Paris

chez_ami_jean_paris.jpg While things change so fast in this world, there are still places where time stands still. The face of Paris changes faster every year that I visit and not always for the better. There are more and more fast food chains, pasta restaurants, pizza sellers and Asian takeaway because everyone wants to eat quickly and run somewhere...

At L'Ami Jean time has stopped, it is old fashioned, handcrafted French/Basque cuisine. The restaurant has an aged yellowed patina with acorn fed Spanish hams hanging from the rafter with an inviting glow that welcomes you. The menu changes daily and the ingredients could not be better sourced or fresher! Whatever they make is always breathtaking!

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poilane_store.jpgOur excitement builds as our tiny Peugeot navigates the streets of Paris heading for rue du Cherche-Midi and my mecca, Poilane. Poilane is an extrordinary bakery that I had been reading about and I knew well ahead of time exactly what I was going to buy. It was early morning in Paris and the streets were not bustling yet. Just a gentle calm with only the sparse activity of a few Parisians heading to market. We parked the car within sight of Poilane and got out.

The classic storefront is natural finished wood with a large polished brass door handle, I pushed the door open to a heavenly scent of baking butter. The store was starting to be filled with their famous large round pain au levain breads, pastries and only two other customers. I spin around taking it all in – the large rounds of bread with the big P cut into the dough before it is baked, the tarte de pomme are lined up like little soldiers, cello bags of round butter cookies known as sables and the smell of the chasson de pomme fill the air as they are baking.

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An excerpt from  "Hungry for Paris"

paris1.jpg Some ten years ago, I went to dinner one night with no expectations. A London newspaper had asked me to write about Lapérouse, an old warhorse of a restaurant overlooking the Seine on the Left Bank—it was doing historic Paris restaurants, and this one’s been around forever. I politely suggested that there might be better candidates, because as far as I knew, this place was still a slumbering tourist table flogging its past: it has several charming tiny private dining rooms with badly scratched mirrors—as the legend goes, these cuts were made by ladies testing the veracity of newly offered diamonds (real diamonds cut glass).

The editor was unyielding, so off I went. The stale-smelling dining room was mostly empty on a winter night, and though the young mâitre d’hôtel was unexpectedly charming and gracious, I was more interested by my friend Anne’s gossipy accounts of a recent visit to Los Angeles than I was by the menu.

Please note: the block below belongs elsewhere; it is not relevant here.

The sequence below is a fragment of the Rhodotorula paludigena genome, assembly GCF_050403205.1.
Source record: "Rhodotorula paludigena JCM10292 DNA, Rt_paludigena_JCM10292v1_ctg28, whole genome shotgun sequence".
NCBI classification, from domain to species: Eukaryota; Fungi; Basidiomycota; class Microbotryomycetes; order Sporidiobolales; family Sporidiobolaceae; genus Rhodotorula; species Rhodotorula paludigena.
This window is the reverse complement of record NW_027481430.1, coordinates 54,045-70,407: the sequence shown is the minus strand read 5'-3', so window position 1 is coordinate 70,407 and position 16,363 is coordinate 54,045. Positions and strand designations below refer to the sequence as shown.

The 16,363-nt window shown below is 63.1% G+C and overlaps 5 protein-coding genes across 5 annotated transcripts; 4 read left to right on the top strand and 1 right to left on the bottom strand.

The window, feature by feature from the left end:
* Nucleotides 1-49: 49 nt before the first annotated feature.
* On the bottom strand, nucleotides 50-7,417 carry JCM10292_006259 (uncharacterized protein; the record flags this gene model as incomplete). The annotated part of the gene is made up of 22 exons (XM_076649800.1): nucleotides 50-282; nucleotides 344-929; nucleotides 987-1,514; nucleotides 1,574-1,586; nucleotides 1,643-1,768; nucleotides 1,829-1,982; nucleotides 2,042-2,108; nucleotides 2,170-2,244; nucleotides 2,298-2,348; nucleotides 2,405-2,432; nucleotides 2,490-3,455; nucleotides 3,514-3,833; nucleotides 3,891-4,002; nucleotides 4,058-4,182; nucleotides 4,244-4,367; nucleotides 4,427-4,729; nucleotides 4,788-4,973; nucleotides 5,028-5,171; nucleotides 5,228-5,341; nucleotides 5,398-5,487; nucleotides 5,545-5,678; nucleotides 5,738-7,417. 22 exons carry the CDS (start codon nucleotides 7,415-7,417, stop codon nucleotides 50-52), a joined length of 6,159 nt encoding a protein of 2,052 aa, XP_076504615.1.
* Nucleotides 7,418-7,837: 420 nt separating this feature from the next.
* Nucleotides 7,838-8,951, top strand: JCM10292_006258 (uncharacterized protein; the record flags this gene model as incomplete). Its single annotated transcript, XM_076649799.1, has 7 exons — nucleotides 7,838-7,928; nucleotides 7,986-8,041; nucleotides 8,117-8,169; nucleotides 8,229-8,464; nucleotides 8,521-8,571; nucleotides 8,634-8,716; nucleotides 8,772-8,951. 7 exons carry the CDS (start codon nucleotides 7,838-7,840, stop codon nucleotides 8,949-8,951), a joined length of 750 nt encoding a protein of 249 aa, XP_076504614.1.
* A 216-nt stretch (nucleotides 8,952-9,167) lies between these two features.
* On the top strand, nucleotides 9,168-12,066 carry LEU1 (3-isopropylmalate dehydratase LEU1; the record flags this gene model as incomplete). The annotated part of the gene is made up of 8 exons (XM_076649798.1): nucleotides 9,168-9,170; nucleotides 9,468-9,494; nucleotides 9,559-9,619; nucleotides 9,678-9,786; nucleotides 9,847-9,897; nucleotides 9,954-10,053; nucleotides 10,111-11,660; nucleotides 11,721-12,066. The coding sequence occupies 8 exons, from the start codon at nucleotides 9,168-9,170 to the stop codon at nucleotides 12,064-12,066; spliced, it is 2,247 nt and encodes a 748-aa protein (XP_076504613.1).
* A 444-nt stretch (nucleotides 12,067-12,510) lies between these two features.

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IMG 0908It was hard not to take it personally.

The moment my mother and I stumbled off the plane onto Parisian soil this past June, the city was getting away from itself in a most unusual way.

Too-close-for-comfort terrorism alerts were being issued to Americans traveling to France. Torrential and relentless downpours of rain were pummeling the streets. The Seine was flooding to a historic level. A strike by transit workers and airport employees was looming. Unseasonably cold temperatures were forcing us to forego wearing the Paris-style fashions we had dreamily packed in our matching luggage sets. And, in an emergency act of protecting its antiquities from drowning, the Louvre had the nerve to close its doors - literally as we were arriving at the ticket booth - rendering us unable to so much as snap a prized selfie of us surrounded by hundreds of other tourists snapping selfies of themselves snapping selfies with Ms. Mona Lisa.

Frankly, the City of Light was looking more like the City of Uh-Oh, and I’m fairly certain my mother wanted to cry. After all, this was the highly-anticipated mother-daughter trip she’d been planning for a year now. A vacation to celebrate our triumphant survival through a previous year of abysmal woes. A vacation that had already been postponed once and had a lot riding on it emotionally and spiritually. A vacation that, at this point, seemed would have been better spent in the Bahamas. Or Trenton, New Jersey.

It was a hunk of meat that turned things around for Mom and me.

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sorza_collage1a.jpgThe Isle St. Louis is like the Nantucket of Paris. One of the ancient islands in the middle of the Seine, with Notre Dame at its tip and many picturesque bridges connecting it to the Left and Right Banks, its narrow streets are quaint and relatively free of traffic, with a concentration of shops and galleries; therefore, it tends to be much populated by Americans, who don’t seem to have been discouraged either by the metro strike or by the plunging dollar from flocking there.

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